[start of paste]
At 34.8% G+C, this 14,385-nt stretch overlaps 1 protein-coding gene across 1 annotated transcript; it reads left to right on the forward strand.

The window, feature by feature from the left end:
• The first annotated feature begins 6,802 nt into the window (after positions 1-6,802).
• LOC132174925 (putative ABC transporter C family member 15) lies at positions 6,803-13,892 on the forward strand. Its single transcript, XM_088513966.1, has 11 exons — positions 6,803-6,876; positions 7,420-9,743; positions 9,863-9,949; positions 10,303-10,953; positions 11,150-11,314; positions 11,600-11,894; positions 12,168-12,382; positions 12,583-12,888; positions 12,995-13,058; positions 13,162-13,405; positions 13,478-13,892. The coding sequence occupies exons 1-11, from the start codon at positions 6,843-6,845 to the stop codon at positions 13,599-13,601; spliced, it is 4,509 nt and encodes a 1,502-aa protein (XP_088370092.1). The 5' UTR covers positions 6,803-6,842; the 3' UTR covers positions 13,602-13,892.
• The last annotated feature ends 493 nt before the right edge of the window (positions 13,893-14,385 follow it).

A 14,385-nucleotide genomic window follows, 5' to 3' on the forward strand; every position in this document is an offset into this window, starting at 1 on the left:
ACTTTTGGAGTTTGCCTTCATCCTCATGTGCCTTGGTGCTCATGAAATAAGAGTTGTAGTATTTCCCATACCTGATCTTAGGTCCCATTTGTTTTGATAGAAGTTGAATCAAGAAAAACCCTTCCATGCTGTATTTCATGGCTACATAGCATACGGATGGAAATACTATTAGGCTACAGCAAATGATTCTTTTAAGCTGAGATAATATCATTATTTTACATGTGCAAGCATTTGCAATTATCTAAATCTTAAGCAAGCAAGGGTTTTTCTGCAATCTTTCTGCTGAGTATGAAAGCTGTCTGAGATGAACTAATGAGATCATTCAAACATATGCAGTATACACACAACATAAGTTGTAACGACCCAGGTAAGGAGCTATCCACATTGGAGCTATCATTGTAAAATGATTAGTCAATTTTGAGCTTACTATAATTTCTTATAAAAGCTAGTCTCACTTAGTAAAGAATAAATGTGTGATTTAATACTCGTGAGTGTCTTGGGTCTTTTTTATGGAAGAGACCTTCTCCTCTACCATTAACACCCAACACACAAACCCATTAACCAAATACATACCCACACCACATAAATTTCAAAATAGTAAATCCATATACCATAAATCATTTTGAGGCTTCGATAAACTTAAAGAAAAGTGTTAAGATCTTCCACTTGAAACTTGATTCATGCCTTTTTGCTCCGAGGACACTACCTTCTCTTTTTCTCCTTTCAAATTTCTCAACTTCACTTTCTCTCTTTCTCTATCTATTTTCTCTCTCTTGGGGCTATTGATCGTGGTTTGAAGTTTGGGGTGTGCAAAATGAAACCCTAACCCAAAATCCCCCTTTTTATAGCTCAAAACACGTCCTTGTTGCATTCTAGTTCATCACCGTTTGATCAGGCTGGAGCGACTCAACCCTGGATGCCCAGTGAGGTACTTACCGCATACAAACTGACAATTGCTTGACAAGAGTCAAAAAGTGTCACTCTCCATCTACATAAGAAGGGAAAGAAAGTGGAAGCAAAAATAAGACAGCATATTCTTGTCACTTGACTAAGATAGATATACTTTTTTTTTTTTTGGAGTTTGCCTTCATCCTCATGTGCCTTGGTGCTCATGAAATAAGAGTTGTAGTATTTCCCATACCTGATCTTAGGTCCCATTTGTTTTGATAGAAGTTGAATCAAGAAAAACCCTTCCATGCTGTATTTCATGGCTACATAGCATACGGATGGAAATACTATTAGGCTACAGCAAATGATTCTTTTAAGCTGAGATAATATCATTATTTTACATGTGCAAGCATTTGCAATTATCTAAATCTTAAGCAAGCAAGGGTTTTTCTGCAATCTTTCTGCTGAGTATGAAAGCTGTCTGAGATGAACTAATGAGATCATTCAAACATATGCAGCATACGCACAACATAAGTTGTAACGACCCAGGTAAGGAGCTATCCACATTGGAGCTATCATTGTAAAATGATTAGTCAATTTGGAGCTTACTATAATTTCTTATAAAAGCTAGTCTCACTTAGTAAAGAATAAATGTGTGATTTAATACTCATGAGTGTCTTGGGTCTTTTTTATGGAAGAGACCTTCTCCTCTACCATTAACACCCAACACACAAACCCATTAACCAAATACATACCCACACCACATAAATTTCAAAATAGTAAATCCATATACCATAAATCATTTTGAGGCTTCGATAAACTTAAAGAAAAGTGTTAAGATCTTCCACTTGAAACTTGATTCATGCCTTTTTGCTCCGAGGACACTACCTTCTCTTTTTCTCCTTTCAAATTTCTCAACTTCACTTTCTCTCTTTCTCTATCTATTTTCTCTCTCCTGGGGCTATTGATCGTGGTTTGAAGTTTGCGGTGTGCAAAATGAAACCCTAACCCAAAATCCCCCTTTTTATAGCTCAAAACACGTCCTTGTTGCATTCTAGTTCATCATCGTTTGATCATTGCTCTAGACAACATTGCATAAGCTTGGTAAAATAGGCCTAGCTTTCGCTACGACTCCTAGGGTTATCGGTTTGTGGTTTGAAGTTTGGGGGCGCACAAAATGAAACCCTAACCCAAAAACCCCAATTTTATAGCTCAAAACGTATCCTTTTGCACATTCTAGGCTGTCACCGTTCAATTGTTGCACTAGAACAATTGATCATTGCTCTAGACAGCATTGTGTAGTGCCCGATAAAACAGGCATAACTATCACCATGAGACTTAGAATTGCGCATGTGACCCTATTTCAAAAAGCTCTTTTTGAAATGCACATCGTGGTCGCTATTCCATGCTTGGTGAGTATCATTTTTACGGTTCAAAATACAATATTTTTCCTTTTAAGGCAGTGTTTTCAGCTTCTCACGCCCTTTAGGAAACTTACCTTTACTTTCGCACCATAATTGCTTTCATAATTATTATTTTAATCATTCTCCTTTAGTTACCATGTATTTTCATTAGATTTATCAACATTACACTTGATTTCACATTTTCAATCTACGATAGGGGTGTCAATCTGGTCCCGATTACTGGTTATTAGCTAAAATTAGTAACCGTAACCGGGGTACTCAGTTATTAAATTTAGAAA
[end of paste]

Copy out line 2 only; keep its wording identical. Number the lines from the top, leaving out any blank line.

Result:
The window, feature by feature from the left end: